Jagdish Temple (seen from Mayur Café)

As I was walking towards the old city with another intern to meet the third intern, I got this great idea that we could take a short cut and reach Jagdish temple (the meeting point) in like… matter of seconds instead of ten minutes. That was to be done by walking through one of the narrow side streets, so that was what we did. Before we knew, we were surrounded by kids that seemed to pop out of nowhere. They laughed, smiled, screamed, said “Hello!“ and all kinds of words. They ran around us as we were walking, like a tornado except there are no kids in a tornado…but the fast rotating movement and the noise were definitely there. They followed us for a while and more and more joined in but after some time they gave up and left, when they had realized that we weren‘t as exciting and crazy fun as they had thought at first.

A street pig

Soon after that, we discovered that we had entered a maze; there was nothing but more narrow side streets everywhere we looked. But they were very lively, because apart from all the kids we saw on the way, there were hens and roosters jumping out from windows, a woman feeding two giant sheep (double the size I‘m used to seeing) with salad, a cow would suddenly walk out a door right in front of us and block the road etc. In short, our walk through this “maze” was loaded with randomness.

It reminded me of an incident back home from summer last year. A small Icelandic town has established a celebration of the Big Day of Fish, as they call it. It started a few years back and has been growing each year since in terms of attendants. Apparently, many Icelanders see crowding into a small town with their trailers to get fish free of charge as an ideal way to spend a weekend. There are some musicians playing there as well but free fish is the main thing. On that same weekend, I was driving with family members to a big family reunion up north and we decided to drop by at the Big Day of Fish to see what the big fuzz was about. We had been listening to the radio in the car and the hosts who were broadcasting live from the venue could hardly control themselves, it sounded like they were on the verge of wetting their pants: “This is where things are happening! There is fish! There is fun! Some musicians are up on stage, playing jolly songs now on the accordion; people are really having a quality time here at the Big Day of Fish! Hey look! The chef is ready with a new portion of fish soup!”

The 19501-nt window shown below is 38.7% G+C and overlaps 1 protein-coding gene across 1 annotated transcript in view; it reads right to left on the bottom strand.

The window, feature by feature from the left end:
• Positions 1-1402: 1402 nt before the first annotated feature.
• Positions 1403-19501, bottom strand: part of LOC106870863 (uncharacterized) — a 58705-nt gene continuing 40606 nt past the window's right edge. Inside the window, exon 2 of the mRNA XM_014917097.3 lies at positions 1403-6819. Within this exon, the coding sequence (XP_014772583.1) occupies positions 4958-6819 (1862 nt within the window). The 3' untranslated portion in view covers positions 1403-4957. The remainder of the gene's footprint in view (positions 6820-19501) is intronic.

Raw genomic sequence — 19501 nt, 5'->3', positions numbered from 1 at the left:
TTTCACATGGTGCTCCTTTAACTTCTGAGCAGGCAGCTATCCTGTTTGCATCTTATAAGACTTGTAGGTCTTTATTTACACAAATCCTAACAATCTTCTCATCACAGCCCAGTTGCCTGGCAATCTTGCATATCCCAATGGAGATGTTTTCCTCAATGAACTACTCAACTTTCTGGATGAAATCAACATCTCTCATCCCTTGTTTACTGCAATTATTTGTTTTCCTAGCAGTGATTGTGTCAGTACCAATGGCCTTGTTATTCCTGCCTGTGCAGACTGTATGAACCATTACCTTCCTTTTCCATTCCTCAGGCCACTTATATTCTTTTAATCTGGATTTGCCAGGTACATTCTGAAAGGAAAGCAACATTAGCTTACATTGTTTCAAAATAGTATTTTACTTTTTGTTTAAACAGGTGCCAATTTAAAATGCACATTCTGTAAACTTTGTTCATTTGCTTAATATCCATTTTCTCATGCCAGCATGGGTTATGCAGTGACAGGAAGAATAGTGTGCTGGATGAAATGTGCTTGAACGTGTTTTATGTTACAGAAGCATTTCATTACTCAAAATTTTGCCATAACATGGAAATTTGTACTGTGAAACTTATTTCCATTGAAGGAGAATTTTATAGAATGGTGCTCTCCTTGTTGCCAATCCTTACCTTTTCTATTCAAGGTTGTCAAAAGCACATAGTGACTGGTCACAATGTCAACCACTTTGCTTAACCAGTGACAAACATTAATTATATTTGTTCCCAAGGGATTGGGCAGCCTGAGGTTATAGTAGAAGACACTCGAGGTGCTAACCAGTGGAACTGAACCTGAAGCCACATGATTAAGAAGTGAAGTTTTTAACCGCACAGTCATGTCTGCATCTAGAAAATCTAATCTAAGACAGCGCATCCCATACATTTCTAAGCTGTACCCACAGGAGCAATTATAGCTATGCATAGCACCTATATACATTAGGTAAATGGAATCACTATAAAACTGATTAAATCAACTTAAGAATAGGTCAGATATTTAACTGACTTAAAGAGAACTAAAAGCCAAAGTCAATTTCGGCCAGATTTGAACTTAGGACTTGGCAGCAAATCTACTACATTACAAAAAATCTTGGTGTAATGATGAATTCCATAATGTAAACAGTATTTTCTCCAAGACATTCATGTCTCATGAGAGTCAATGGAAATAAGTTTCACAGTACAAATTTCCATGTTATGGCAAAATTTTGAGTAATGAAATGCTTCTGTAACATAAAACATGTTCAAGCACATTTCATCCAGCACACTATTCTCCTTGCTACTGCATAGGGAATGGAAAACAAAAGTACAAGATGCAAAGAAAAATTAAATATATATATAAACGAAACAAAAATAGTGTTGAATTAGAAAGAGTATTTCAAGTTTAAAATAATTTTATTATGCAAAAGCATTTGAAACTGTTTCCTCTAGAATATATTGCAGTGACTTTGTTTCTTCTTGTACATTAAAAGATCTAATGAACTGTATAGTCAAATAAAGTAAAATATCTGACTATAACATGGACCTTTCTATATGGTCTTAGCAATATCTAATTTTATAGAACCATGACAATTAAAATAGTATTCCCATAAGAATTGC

Unfortunately we didn’t see any fish there when we arrived, the place was overcrowded so we decided to go back to the car after a little walk around. On the way back when we had managed to get away from the fish craving crowd, I ran into the president of Iceland because he popped out of a house all of a sudden as an unexpected obstacle, followed by his wife and then the mayor of this small town (just a wild guess: the couple was invited for a fish buffet at the mayor’s house). This was just as random as the hens, kids and cows that popped out of doors and windows downtown Udaipur the other day. There is some resemblance between Iceland and India after all.

James Bond: Octopussy is easily one of the worst movies I’ve seen, but it was nice to see the scenes from Udaipur and what has changed and what not. The autorickshaws look for example exactly the same as they did back then in 1983.

Diwali is the biggest Hindu festival and it’s going on this weekend. It will be among the topics of my next post.

Sunset from Neemach Mata Temple. Fateh Sagar Lake is below.


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Adapting to hygiene standards and conducting an oral exam

As an Icelander in India, you will need to take your usual standards of hygiene and stick them where the sun doesn’t shine! …at least you will need to adapt to different standards of hygiene:

  • Hot water will commonly not be available.
  • You should eat with your hands.
  • Use a squat toilet and try not to use toilet paper.